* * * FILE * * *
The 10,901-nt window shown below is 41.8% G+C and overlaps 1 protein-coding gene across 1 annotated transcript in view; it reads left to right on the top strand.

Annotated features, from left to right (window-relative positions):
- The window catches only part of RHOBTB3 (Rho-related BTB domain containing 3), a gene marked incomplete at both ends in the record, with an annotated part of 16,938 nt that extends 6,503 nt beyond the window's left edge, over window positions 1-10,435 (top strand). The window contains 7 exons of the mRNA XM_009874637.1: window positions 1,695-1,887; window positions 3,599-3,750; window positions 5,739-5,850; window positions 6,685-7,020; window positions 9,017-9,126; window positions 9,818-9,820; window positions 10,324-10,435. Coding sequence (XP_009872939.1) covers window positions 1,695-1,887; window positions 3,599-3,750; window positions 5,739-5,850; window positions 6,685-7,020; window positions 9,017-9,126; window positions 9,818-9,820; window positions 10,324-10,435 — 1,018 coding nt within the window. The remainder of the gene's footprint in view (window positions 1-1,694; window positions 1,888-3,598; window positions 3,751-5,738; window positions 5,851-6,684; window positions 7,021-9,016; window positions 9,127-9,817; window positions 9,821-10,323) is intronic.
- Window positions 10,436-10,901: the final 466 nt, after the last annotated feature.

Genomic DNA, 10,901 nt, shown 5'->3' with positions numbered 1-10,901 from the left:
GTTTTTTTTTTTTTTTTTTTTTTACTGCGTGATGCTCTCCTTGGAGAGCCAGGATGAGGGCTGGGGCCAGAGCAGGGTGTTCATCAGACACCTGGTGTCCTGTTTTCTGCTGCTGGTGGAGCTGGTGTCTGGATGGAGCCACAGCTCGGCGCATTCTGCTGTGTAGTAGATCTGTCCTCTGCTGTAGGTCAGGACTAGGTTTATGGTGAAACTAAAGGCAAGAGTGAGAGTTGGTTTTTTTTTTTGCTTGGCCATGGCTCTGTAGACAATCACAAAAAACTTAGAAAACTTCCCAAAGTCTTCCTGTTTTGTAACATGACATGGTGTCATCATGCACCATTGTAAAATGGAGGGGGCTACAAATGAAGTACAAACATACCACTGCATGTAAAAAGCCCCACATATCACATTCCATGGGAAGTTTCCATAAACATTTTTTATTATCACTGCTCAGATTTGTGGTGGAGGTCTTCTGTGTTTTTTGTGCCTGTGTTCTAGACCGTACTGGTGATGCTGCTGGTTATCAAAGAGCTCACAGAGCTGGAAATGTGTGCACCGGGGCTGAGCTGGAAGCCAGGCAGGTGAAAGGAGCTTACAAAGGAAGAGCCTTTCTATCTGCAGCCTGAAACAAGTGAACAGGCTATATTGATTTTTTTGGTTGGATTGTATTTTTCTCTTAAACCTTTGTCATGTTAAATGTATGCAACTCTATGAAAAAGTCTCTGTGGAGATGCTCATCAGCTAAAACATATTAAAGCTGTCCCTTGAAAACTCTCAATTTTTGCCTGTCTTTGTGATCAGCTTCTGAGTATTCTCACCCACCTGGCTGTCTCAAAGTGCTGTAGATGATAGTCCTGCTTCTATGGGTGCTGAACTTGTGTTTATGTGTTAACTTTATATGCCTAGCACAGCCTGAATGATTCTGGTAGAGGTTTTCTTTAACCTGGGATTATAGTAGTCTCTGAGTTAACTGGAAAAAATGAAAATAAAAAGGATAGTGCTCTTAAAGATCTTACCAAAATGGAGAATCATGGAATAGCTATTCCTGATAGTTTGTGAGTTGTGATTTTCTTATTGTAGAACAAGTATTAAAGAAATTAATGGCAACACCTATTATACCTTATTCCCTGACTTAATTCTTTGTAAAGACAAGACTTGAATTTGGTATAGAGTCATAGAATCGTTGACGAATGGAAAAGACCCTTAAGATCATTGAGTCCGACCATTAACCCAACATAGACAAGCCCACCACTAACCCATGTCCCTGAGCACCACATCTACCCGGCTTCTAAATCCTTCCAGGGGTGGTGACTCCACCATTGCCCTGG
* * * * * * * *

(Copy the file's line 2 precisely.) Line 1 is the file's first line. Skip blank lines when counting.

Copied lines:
Annotated features, from left to right (window-relative positions):